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Bummer becomes a Mom…

A bummer (in the agricultural world) is an animal that doesn’t have a mom, so it is cared for and fed by humans. Just over two years ago my Mom had a bummer lamb that we called “BumBum”. I wrote about BumBum at No holiday ‘bummer” for this gal.

BumBum never got another sheep mom, so my parents fed her and cared for her until she was self-sufficient and could eat hay, grass, and grain. She grew well and became a nice little ewe. My Mom decided to keep her as a replacement ewe. In Bummer lamb to replacement ewe: Transformation Tuesday I shared that story.

I am happy to report that BumBum has recently become a mom! She loves her lamb and is doing a good job raising it. It has been fun to watch BumBum make this transition over the last two years.

BumBum.jpg
BumBum and her lamb heading out to the pasture.

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Care of baby lambs in freezing temperatures

Much of the U.S. has experienced some unusual and aggressive weather in the past week. At my family’s ranch we got about 5 inches of snow, followed by freezing temperatures. It has been a few years since temperatures have dipped down around zero!

 When it gets that cold, it can be hard on everything – people, animals, vehicles, equipment, etc. Drastic changes in weather and barometric pressure can also mean more baby animals may be born. Sure enough, my Mom’s ewes started lambing again.

To ensure both mamas and babies remain healthy and warm during these extreme temperatures we do several things. First, the sheep shed receives fresh straw regularly to give all of the ewes and lambs a dry, warm place to lay.

 Next, when a ewe starts lambing she is given a separate pen with plenty of straw and a heat lamp for the lambs.  In this pen she also receives hay and water regularly to ensure she is producing enough milk for her lamb(s). In these pens we can also keep a close eye on them to make sure everyone is healthy.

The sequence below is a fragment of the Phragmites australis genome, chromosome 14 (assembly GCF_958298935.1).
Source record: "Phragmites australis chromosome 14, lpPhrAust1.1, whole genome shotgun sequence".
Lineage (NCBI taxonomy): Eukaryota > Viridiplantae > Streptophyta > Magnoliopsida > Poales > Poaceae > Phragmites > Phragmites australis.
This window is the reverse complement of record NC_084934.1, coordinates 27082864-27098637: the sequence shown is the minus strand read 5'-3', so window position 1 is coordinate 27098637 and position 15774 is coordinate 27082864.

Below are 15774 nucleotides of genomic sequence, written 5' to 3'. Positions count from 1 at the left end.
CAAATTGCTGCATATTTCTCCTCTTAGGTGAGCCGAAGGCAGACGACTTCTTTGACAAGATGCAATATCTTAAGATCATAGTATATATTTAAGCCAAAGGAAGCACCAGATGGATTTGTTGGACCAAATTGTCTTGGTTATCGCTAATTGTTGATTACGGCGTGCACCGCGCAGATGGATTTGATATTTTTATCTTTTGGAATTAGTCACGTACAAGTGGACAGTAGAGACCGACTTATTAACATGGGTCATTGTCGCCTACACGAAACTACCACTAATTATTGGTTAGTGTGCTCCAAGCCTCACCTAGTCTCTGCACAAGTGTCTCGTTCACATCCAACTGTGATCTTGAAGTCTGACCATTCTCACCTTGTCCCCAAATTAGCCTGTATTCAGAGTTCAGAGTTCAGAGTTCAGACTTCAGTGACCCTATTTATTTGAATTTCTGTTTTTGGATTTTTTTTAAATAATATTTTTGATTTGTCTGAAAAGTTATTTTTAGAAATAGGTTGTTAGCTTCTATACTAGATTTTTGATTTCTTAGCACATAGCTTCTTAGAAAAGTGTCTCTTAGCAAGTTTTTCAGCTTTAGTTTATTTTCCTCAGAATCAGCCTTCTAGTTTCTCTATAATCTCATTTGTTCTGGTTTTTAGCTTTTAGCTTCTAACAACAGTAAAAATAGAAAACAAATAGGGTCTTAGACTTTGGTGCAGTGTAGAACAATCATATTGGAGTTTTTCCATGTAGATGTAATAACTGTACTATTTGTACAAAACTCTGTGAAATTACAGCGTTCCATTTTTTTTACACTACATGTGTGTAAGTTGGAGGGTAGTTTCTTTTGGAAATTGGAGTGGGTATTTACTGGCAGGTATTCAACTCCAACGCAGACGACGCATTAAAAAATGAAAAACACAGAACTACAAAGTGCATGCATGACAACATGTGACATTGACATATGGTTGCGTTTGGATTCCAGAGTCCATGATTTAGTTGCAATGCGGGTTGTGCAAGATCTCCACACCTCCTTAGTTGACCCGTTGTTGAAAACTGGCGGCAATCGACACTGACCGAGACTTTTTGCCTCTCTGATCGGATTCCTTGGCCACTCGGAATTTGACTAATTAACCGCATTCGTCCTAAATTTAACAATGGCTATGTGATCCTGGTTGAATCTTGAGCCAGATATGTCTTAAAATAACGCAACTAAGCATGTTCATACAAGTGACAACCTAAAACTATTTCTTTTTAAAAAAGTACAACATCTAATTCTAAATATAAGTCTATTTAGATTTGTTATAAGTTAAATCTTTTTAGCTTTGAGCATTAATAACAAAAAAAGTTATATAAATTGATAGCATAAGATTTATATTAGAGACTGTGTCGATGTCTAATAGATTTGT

The ewe and lamb(s) will stay in these pens until the lamb(s) are strong and healthy enough to be able to handle the elements or until the weather becomes a little more baby animal friendly. The ewe will also put off heat with her thick wool coat.

 During extreme cold weather events, if animals do not receive enough energy from their feed they can loose body condition, lactation may decrease, and they may struggle to stay warm and be comfortable. We ensure that all of the animals in our care continue to have access to plenty of fresh clean water, but also plenty (and extra) of feed.

Luckily this extreme cold spell only lasted about 3 days, and our morning temperatures for now are back in the low 20s. Despite the increase in the morning temperature, the care of the animals remains a top priority for us and other livestock ranchers and farmers around the country.

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Lambs via Mama Chichester: Wordless Wednesday

My Mom’s sheep have been lambing like crazy over the last few days… Here are a few pictures of the new lambs.

Other sheep/lamb posts can be found here.

ewe and lamb finalMo and lambssleeping lambs——————

Dr. Lindsay can also be found on:

– Website (http://food.unl.edu/ag-and-food)
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Bummer Lamb to Replacement Ewe: Transformation Tuesday

Sometimes for one reason or another a baby animal cannot be raised by its mother. When this happens the livestock farmer or rancher will try to put that lamb on another mother, but if that is not possible, that baby then becomes a “bummer”. A bummer is fed several times a day by the livestock farmer or rancher; it will drink milk replacement via a bottle until it becomes big enough to eat solid foods. Naturally, you hope these bummers will grow and flourish. Usually, they don’t grow as well as their counterparts, they can get pot bellies, and they are generally not retained in the herd/flock as a replacement (if they are female).

Last winter (2013) I posted about my Mom feeding a bummer lamb here. When I was home for Christmas (2014) my Mom pointed out one of her replacement ewes to me. She said that this ewe was the bummer lamb that I wrote about last year. That little lamb had grown up and had become a nice little replacement ewe. Good quality feed and genetics can sure make a difference on a bummer joining the flock!

bummer to ewe - final
A bummer lamb to a replacement ewe: A success story!

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Dr. Lindsay can also be found on:

– Website (http://food.unl.edu/ag-and-food)
– Twitter/Instagram (agwithdrlindsay)
– Facebook (https://www.facebook.com/agwithdrlindsay)
– Pinterest (Lindsay Chichester-Medahunsi)